Still, the idea that football is a very dangerous pursuit seems to be taking hold, especially among the parents who have to sign the release forms that permit their kids to play. The Physical Activity Council, a partnership of sports-industry trade groups, reports that football participation in the 6-to-14-year-old age group dropped to about 2.2 million last year from about 3 million in 2010, and a survey this year by the University of Massachusetts’ Lowell Center for Public Opinion showed that close to 80% of adults—84% of women and 72% of men—thought that tackle football of any kind was not appropriate for children younger than 14.

Additionally, and perhaps tellingly, some NFL players are deciding that the risks they run by playing may not be worth the salaries they make by doing so. Such notables as Jerod Mayo, Patrick Willis, Calvin Johnson, Percy Harvin and Marshawn Lynch—all at or near their 30-year-old competitive and earnings primes—announced their retirements after last season, and while jocks have been known to unretire the fact that some are giving up even a year of seven-digit paychecks to increase the odds of escaping in one piece is significant.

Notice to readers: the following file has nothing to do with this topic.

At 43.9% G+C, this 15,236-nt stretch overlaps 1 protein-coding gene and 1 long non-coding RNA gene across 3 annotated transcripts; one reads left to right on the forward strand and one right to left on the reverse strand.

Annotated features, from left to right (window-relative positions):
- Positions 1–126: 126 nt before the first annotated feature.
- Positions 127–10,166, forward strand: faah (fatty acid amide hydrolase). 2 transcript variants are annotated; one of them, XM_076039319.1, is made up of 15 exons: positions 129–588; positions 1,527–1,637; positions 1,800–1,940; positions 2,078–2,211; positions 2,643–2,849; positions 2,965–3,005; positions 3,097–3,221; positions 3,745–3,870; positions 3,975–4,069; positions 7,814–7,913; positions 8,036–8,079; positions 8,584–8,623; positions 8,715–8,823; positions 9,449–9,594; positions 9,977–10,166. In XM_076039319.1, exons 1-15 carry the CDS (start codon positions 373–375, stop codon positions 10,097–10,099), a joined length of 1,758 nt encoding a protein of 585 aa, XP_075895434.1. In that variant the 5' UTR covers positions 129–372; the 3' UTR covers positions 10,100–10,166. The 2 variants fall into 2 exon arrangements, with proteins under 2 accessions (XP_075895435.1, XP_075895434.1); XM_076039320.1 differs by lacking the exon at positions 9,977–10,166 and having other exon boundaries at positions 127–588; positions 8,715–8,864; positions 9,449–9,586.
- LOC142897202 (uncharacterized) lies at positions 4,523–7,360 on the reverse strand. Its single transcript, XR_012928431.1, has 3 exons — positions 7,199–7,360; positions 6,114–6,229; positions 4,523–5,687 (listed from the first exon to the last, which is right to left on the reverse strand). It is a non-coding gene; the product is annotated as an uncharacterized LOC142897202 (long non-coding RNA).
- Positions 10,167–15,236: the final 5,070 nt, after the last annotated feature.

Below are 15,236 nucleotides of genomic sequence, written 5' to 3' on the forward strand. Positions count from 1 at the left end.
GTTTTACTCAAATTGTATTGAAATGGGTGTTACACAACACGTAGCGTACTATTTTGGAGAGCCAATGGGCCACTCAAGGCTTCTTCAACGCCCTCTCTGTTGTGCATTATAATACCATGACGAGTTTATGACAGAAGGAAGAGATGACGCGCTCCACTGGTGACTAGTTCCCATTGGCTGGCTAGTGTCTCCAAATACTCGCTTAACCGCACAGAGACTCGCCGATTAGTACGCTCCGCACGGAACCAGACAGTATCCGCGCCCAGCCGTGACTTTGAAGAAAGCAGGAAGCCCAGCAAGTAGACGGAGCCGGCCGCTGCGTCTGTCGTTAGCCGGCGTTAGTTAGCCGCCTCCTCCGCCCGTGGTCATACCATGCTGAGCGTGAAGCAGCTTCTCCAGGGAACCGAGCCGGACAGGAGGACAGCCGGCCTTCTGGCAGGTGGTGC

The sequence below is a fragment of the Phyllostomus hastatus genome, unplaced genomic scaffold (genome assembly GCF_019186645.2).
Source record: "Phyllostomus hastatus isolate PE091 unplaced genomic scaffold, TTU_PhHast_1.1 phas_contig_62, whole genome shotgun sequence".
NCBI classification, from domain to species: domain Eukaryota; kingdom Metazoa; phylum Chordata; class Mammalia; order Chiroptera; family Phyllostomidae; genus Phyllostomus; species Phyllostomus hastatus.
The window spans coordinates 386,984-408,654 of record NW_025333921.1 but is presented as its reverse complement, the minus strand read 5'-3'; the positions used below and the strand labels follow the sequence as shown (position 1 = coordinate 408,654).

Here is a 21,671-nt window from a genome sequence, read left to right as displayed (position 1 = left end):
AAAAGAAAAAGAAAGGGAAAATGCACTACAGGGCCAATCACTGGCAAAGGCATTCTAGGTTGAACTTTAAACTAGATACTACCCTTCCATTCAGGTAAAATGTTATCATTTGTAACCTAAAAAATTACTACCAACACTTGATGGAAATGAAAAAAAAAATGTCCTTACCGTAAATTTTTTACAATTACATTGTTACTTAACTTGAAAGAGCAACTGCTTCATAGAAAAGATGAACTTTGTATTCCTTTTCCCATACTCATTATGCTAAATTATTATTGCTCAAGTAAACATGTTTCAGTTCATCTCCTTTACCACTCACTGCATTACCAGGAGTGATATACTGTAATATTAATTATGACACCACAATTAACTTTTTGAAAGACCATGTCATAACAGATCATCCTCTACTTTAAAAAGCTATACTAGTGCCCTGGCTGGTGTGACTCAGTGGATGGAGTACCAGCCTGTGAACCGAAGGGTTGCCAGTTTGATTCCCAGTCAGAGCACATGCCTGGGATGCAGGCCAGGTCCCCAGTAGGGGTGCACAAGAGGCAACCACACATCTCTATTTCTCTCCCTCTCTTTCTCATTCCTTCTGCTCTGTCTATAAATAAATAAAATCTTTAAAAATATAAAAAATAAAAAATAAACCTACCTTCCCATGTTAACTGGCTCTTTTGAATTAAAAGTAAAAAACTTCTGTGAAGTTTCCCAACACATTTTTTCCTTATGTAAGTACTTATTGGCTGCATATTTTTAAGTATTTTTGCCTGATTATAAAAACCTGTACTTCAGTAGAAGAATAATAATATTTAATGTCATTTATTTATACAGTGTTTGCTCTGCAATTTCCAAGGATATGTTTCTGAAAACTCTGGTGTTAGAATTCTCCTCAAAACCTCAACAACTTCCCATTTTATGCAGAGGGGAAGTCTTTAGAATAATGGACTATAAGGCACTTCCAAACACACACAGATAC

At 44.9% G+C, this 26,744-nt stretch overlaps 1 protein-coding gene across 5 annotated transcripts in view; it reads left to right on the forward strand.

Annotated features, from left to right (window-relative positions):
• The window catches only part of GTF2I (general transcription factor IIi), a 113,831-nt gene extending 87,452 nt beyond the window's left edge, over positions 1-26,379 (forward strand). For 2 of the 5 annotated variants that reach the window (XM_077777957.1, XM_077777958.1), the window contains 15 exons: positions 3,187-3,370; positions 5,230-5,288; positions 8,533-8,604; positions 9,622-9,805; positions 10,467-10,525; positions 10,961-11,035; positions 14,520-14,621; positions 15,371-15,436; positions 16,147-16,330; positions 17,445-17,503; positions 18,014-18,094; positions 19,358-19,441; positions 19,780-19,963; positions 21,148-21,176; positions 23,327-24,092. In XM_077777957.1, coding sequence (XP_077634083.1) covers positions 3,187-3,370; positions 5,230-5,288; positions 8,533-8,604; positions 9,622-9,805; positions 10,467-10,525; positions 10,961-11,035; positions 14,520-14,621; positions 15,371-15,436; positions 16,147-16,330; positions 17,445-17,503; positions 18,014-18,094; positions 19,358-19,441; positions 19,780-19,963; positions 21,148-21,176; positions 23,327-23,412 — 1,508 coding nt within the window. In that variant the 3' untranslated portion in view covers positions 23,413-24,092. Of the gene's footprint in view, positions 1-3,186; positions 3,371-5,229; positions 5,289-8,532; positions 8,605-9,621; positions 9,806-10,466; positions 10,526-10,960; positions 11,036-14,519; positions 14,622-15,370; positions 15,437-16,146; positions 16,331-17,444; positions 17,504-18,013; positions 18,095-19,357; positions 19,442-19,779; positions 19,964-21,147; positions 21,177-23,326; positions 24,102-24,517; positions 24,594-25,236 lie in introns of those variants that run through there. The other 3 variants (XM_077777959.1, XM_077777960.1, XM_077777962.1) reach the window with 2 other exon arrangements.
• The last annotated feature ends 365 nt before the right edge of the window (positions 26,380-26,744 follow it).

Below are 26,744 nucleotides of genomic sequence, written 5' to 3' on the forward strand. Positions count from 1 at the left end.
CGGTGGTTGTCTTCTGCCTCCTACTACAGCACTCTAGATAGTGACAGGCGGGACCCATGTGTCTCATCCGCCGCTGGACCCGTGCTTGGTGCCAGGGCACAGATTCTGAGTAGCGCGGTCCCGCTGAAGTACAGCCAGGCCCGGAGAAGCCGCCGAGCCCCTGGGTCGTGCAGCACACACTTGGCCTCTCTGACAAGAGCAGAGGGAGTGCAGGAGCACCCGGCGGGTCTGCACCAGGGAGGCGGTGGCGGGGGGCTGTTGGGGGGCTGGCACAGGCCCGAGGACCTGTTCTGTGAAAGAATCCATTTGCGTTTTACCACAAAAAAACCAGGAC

Football won’t go away suddenly—we fans and most players like it too well for that—but it now comes with a warning label that can’t be ignored. And that’s a good thing.





Monday, August 1, 2016


                Every fourth year there’s a summer Olympics, and as it approaches the news-media predictions for the host city’s prospects always are dire. London (2012) was supposed to have gone under because of traffic congestion, Beijing (2008) from air pollution, Athens (2004) from that’s city’s normal chaos. While there was more than a germ of truth behind all those forecasts, they stemmed mostly from the press’s predilection to predict problems—it’s what we news types do. But in fact all those Games came off pretty well, as did most of those before them.

               Beginning Friday (Aug. 5) it’s Rio de Janeiro’s turn, and the naysayers have been more vociferous than ever. Rio is crime-ridden in the best of times and visitors had best beware, they say. The Brazilian economy is in the dumpster and the country’s political turmoil is at full moil. The bay where the sailing races are to take place doubles as a toilet.  The mosquito-borne zika virus, the Hemisphere’s new scourge, lurks in every puddle.